Exercise motivates cell to react in a way to prevent bone cancer
The research team sought to recognize the mechanics involved in bone tissue and the cancer-protection process.
They showed for the first time that, following exercise, human bone cells prompt a series of events in the body linked to the cell cycle, DNA repair, and cancer including the 'P53' gene, which is a known tumor suppressor.
They also found that exercised bone cells secreted proteins that are responsible for ossification, the natural process of bone formation, and remodeling of the bones.
The researchers aren’t quite sure whether the process of new bone formation and remodeling as a result of exercise fully prevents the metastasis of cancer cells such as breast or prostate cancer or not.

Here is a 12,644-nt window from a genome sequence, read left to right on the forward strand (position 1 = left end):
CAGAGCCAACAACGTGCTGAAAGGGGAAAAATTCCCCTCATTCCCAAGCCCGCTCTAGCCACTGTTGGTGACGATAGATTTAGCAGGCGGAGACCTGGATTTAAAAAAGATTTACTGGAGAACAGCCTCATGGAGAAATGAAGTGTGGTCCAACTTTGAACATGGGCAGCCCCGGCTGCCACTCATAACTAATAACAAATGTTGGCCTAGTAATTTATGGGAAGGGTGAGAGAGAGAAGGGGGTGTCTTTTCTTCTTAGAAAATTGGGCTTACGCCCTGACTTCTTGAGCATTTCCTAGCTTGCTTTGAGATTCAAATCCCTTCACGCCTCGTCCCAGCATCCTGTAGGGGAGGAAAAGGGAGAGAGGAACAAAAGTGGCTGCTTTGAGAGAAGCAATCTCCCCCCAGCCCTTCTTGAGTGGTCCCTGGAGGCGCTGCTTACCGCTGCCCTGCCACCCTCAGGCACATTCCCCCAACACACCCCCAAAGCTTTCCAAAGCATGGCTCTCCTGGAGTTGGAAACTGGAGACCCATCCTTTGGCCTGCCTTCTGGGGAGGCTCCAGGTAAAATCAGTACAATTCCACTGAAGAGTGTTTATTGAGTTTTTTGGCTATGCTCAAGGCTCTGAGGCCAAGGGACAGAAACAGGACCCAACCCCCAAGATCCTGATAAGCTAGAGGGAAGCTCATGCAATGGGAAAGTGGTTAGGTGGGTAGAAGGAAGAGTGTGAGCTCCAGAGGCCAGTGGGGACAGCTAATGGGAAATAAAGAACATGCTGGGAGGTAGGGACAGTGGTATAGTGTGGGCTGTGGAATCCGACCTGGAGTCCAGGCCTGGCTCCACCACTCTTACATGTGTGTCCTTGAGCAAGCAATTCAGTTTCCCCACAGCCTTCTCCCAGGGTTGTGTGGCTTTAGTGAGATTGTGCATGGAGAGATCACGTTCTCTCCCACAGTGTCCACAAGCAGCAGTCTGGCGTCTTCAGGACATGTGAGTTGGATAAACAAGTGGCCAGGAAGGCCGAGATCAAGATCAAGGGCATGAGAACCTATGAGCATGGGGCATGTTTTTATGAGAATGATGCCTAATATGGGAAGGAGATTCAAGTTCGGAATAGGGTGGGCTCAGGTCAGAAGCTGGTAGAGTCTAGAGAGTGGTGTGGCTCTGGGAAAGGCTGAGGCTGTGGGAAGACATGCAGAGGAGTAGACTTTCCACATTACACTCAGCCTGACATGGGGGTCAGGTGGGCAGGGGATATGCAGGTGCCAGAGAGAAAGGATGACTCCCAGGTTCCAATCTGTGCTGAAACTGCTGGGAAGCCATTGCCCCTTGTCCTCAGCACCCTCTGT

Metastasis is when cancer cells break away from where they first formed, travel through the blood or lymph system, and form new tumors.
This same process could also contribute to the maintenance of bone mass and therefore slows the progression of osteoporosis.
While exercise is known for its regenerative and cancer-protective effects until now the base mechanisms for this concerning metastatic bone cancer and possibly other bone illnesses had not been established.